Tue, Apr 30, 5:38pm by Staff Writer
The Sands Casino Resort has been fined by the Pennsylvania Gaming Control Board for two violations, The Brown and White reports.
The fines totaled to $242,500 according to the control board.
The first fine was for 11 incidents, in which “individuals under the age of 21 accessed the gaming floor,” and some of them were served alcohol.
The second was for “permitting the issuance of free slot play by employees who are not authorized to do so and/or issuing slot play of amounts about authorized levels.”
These fines are not a rare occurrence of casinos, according to the Pennsylvania Gaming Control Board’s spokesman Richard McGarvey.
“The Gaming Control Board fines casinos more for underage gaming than for anything else.” McGarvey said.
“I hate to say this problem is not abnormal. We put a lot of emphasis on casinos to make sure they are carding people when they come in and making sure they’re not allowing underage individuals to get on the gaming floor to gamble,” he said.
Kari Moffat is working on a group documentary about the casino’s impact on the South Bethlehem community called “Betting on Bethlehem” and said Lehigh students are not included in the effects.
She said Sands Casino does not focus on college students as part of the demographic it targets.
“I think in what we’ve learned, Lehigh hasn’t really come up,” Moffat said.
“I think it’s interesting when Sands came, they were told not to market to Lehigh students. I don’t think it’s become part of their strategy anyway. They’ve got a different marketing strategy,” she said.
Sands Casino has not tried to appeal the fines.
It has instead entered a consent agreement with the Pennsylvania Gaming Control Board to handle the situation.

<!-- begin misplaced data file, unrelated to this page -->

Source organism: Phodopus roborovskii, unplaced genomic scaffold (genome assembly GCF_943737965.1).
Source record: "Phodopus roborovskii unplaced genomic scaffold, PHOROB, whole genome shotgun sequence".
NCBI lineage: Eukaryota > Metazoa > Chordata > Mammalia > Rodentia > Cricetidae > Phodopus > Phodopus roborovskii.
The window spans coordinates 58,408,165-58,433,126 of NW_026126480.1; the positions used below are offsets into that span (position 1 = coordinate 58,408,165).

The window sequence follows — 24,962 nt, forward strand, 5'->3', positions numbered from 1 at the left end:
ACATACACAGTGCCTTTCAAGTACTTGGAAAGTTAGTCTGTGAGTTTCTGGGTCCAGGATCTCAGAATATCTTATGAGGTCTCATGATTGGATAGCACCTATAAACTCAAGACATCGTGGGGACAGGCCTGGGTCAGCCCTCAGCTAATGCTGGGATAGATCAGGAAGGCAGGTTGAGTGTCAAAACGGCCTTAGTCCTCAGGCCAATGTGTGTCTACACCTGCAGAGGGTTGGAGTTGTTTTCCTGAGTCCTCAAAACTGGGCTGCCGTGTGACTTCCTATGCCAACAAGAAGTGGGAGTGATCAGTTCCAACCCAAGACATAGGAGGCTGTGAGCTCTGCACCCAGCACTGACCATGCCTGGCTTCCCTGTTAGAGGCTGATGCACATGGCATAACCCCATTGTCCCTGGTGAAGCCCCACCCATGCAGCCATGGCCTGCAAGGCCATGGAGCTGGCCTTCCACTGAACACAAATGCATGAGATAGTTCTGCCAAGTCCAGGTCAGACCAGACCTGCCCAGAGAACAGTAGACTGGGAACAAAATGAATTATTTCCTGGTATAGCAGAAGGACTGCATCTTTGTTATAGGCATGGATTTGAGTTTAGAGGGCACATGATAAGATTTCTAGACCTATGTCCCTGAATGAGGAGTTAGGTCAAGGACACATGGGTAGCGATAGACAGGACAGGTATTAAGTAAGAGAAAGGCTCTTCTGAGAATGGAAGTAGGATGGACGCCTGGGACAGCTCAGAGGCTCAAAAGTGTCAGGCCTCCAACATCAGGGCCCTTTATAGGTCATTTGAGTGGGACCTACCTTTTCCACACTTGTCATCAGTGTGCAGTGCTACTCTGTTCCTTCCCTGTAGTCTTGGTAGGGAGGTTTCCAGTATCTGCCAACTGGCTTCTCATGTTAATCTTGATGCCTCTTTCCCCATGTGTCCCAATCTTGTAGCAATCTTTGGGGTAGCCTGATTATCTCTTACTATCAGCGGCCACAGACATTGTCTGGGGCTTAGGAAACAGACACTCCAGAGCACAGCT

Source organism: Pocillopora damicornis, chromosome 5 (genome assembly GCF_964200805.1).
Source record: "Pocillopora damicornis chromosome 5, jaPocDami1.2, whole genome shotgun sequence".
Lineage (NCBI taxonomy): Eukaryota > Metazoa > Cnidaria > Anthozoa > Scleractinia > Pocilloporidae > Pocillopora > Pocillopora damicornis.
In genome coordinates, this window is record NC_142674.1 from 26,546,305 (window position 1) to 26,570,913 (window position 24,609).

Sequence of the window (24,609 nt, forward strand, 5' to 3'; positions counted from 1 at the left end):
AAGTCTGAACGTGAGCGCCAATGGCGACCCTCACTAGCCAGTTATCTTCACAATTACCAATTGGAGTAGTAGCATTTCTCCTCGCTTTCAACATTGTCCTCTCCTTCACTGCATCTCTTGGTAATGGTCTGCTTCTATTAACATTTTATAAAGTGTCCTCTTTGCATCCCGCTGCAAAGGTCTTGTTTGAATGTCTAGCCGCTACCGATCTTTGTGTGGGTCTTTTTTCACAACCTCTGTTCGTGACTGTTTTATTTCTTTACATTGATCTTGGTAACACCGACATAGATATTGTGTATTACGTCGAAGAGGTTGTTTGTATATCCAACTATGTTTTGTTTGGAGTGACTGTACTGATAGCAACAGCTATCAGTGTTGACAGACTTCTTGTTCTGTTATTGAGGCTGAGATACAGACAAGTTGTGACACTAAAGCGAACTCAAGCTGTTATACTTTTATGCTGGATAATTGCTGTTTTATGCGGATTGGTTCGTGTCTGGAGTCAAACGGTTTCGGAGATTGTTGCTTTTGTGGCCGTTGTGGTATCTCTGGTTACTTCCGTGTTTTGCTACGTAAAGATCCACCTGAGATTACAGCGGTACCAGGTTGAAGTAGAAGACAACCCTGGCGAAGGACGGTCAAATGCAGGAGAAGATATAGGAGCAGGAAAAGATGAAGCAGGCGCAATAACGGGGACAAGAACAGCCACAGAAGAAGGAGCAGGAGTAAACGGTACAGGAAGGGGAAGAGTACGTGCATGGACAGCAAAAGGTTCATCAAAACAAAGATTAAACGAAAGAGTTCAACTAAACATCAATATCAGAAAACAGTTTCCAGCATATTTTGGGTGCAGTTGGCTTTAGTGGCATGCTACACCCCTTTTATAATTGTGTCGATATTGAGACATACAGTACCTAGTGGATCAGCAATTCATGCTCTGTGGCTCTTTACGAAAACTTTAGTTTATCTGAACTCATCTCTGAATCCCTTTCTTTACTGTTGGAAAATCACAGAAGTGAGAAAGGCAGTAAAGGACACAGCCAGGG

“There’s not really an appeal to take place here,” McGarvey said.
Sands Casino was fined over $200,000 https://t.co/zJd7gHOdUZ
— The Brown and White (@LUBrownWhite) April 29, 2019
“They freely entered into the consent agreement with the gaming control board, so it’s nothing something that they will try to go back in and appeal.”
“They had the opportunity when we were going through all this and say no, but in this case, they signed an agreement with us to understand what they did wrong, pay the fine and take steps to make sure it doesn’t happen again in the future,” McGarvey said.
It is unknown whether or not the business will be negatively impacted by the fines, but McGarvey clarified that the fines issued by the Pennsylvania Gaming Control Board are not in efforts to injure the casino, but rather improve it.
A new centralised Irish gambling regulator has begun to take shape, but won’t be up and running until late 2020 at the earliest, according to Casino Betting News.
Officials have confirmed that the regulator will need as many as 18 months to start functioning as it needs legislative approvals before it can issue gambling licenses and permits in the country.
The legislation will also give it powers to impose fines and manage the expanding online gambling industry.
Betting companies are currently receiving their license from the Revenue Commissioners in Ireland as there is no independent body looking after consumer protection measures and provide industry oversight in the country.
A new government study suggests that the new Irish regulator will be similar to the UK Gambling Commission, which regulates the UK National Lottery in Great Britain alongside licensing authorities while regulating commercial gambling activities.
The Minister of State in Ireland David Stanton made the announcement about the regulator last week, stating that gambling should be a “safe, fair and entertaining activity for the majority of those who choose to take part.”
Mr Stanton is also seeking player protections while limiting the harmful effects of gambling on young people who are prone to addiction.
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